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Carpenters protest subcontractor working on AmeriCU project


“Same work, same pay!”

Holding up signs and chanting, a dozen union members paced back and forth on the sidewalk at noon Thursday in front of the AmeriCU construction site on Arsenal Street to protest low wages offered to carpenters by a subcontractor from Lacona.

It was the second picket this week organized by workers from the Northeast Regional Council of Carpenters Union Local 227 outside the credit union under construction at 913 Arsenal St., where a Salvation Army store formerly was. Fifteen workers also participated in a rally Tuesday to back the cause, council representative Fran M. Hardy said.

Mr. Hardy said subcontractor JMS Interiors of Lacona is paying carpenters well below the “area standard” hourly wage of $42 received by union workers. He estimated that non-union carpenters working for JMS are receiving an hourly wage in the range of $15 to $20, although he couldn’t be precise. He claimed health care and retirement benefits, which are required by the union, also aren’t being offered by the subcontractor.

“We believe all carpenters should be treated equally,” he said, carrying a sign that read: “JMS Interiors does not pay standard wage and benefits on all projects.”

“This is what (union carpenters) are up against, and we believe contractors should level the playing field,” he said. “All carpenters should be paid a living wage.”

The union represents some 2,000 members in 20 counties across Northern and Central New York.

The contingent of workers, which plans to hold more protests at the site this fall, ultimately wants JMS Interiors to change its payment policy for carpenters. It’s also pointing fingers at the Syracuse-based general contractor for the project, Hueber-Breuer Construction Co., and the AmeriCU franchise for allowing the subcontractor to be hired.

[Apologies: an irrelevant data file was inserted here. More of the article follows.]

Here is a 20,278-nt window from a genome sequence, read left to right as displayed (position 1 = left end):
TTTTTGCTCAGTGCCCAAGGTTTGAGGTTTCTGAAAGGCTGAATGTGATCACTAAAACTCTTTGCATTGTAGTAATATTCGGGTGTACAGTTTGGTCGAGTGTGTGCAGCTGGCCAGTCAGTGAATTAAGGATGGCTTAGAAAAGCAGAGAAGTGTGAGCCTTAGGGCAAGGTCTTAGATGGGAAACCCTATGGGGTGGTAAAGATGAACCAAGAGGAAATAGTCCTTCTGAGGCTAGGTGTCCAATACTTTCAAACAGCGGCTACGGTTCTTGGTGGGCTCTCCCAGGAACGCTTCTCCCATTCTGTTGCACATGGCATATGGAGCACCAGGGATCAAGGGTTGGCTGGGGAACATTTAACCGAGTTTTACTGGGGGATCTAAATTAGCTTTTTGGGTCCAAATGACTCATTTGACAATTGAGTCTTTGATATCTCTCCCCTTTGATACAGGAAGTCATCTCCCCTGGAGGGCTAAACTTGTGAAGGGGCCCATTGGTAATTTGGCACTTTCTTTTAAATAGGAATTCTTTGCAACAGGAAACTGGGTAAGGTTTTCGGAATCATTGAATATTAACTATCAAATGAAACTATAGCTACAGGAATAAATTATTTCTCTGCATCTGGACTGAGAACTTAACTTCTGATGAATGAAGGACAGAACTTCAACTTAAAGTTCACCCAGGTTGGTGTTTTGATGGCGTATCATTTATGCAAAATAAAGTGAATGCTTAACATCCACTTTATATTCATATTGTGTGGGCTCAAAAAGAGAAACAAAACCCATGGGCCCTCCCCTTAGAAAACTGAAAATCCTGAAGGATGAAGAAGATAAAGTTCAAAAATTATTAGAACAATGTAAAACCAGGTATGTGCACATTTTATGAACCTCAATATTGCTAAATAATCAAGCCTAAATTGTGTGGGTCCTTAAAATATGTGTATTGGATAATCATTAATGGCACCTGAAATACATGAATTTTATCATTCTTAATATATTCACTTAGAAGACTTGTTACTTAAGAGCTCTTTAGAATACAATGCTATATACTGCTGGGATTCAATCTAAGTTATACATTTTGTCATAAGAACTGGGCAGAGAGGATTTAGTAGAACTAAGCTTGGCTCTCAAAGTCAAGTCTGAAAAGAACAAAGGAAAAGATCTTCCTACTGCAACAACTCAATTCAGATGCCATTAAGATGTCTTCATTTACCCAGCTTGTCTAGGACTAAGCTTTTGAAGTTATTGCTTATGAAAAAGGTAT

“The AmeriCU franchise seems to be acting in a hypocritical manner because it’s only hired contractors who pay carpenters at least the union wage in the past,” council representative Andrew W. Miller said. “I don’t know why they used a contractor that paid area wage to carpenters for a project in Syracuse and haven’t done it in Watertown.”

The credit union has its headquarters in Rome.

The general contractor also is reaping benefits from the policy, Mr. Miller said, because it is saving money by hiring the subcontractor.

AmeriCU released a statement Thursday claiming it had not been apprised of the protests, even though pickets were there Tuesday.

“Naturally, our organization is dismayed to hear of this situation,” spokeswoman Judith R. Cowden said in the prepared statement. “At this time, the specific reason for the protest is unclear. AmeriCU is working with our general contractor to gather additional information.”

Attempts to reach project managers from JMS Interiors and Hueber-Breuer on Thursday were unsuccessful.

The Watertown City Council approved a site plan for the project by Laker Development of Rochester in June.

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